Transcript: There was of course a big upheaval of local authorities when Mrs. Thatcher was in charge and the idea was that all the local Councils would amalgamate into large Councils on the basis that instead of duplicated services there would be one service and this resulted in Hemel Hempstead becoming the core of the satellite areas around so a new Council was born which was called The Dacorum District Council because I had never heard of the word Dacorum before in all my life It meant that then we had councillors from Berkhamsted, Chipperfield, Markyate all attending the meetings at the Civic Centre which had been built by Hemel Hempstead, the old Hemel Hempstead Borough Council, as indeed the Pavilion had, it was a time when Councils did things and got them right, if I may make that point, , so in 1973 it was a waiting period until we moved into 1974 when the election took place with this new District Council.  That was won by Labour who held it until 1976 and in 1976 the Conservatives took control, they abolished then the trial pedestrianisation of Marlowes they had started a trial of that and no one will remember it but it did take place before that. 

1977 Silver Jubilee   Transcript: We had street parties at the time and we had a street party here. That’s right I dressed up as a sailor in a white sailor suit and got the kids doing silly things and it was quite enjoyable with the kids at that time.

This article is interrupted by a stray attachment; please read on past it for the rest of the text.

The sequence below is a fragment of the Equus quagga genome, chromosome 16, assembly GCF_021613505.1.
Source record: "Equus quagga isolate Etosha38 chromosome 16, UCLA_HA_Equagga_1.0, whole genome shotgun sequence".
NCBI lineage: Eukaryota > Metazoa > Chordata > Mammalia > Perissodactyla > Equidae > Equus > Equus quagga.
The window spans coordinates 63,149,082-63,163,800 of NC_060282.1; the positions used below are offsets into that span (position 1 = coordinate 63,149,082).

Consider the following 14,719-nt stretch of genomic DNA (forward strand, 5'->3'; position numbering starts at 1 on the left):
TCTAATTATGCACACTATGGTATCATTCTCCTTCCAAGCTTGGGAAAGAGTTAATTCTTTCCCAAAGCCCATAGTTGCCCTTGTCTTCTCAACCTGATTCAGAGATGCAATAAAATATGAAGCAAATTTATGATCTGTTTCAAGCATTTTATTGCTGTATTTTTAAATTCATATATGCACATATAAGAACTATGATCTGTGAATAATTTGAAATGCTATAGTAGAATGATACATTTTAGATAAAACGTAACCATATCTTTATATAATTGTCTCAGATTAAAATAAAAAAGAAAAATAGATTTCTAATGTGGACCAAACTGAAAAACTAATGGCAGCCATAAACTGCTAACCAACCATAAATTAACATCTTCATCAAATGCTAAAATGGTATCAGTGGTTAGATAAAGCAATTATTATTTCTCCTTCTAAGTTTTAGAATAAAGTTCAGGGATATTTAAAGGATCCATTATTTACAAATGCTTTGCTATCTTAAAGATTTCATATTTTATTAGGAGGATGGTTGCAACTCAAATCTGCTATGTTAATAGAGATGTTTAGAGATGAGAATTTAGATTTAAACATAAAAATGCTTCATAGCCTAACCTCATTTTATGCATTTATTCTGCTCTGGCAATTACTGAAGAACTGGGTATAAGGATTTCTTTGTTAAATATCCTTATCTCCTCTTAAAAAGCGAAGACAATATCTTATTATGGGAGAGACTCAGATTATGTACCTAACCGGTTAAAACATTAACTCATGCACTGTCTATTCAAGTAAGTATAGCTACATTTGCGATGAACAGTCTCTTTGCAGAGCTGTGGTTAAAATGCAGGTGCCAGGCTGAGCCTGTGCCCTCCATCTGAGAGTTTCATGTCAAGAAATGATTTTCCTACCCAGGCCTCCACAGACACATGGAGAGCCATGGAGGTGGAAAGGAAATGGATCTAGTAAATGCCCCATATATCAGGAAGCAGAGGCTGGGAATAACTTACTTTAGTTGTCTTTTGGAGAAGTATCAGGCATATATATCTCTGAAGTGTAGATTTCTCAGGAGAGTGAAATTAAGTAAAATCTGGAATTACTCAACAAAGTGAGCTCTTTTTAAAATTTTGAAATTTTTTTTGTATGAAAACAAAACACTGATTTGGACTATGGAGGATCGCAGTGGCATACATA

Town Twinning        Transcript: In the 70s we brought in the twinning with Neu-Isenburg and that was an interesting period where we had German visitors to this house.  Well, at that time twinning was a popular thing with local authorities and they were twinning Watford I think was twinned with about four or five towns.  At that time our first Chairman of the District Council was Jack Johnson former headmaster of Bennetts End School and he was keen on that to make contact with Neu-Isenburg. we then had visits from Neu-Isenburg people and we had a return visit and deeds were exchanged or letters of approval were exchanged between the two authorities.  I think in the Council Chamber there are replicas or the actual copies of early agreements when we were twinned with our German counterpart and quite an interesting visit to Neu-Isenburg first visit.  One of the things that we had, we contacted a theatre group and they constructed a street theatre in the shape of an enlarged Punch and Judy show and they even had a background of a train passing through, and it was all based on a Little Nell story and it was set up in the square in Neu-Isenburg and people loved looking at that.  They enjoyed that.  It was a nice move and of course we only twinned with one town and that has remained and I think it can be expensive and  these days you can’t load it on the council tax. It was positive because we had been through a war with Germany and we would move into Europe and there needed to be a revaluation of our attitude to Germany and my wife lost a brother during the war, who was in the Air Force, and as result of that people had mixed feelings about Germans but we had Germans stay here several times and it enabled people to start looking beyond the shores of England so that was a positive thing.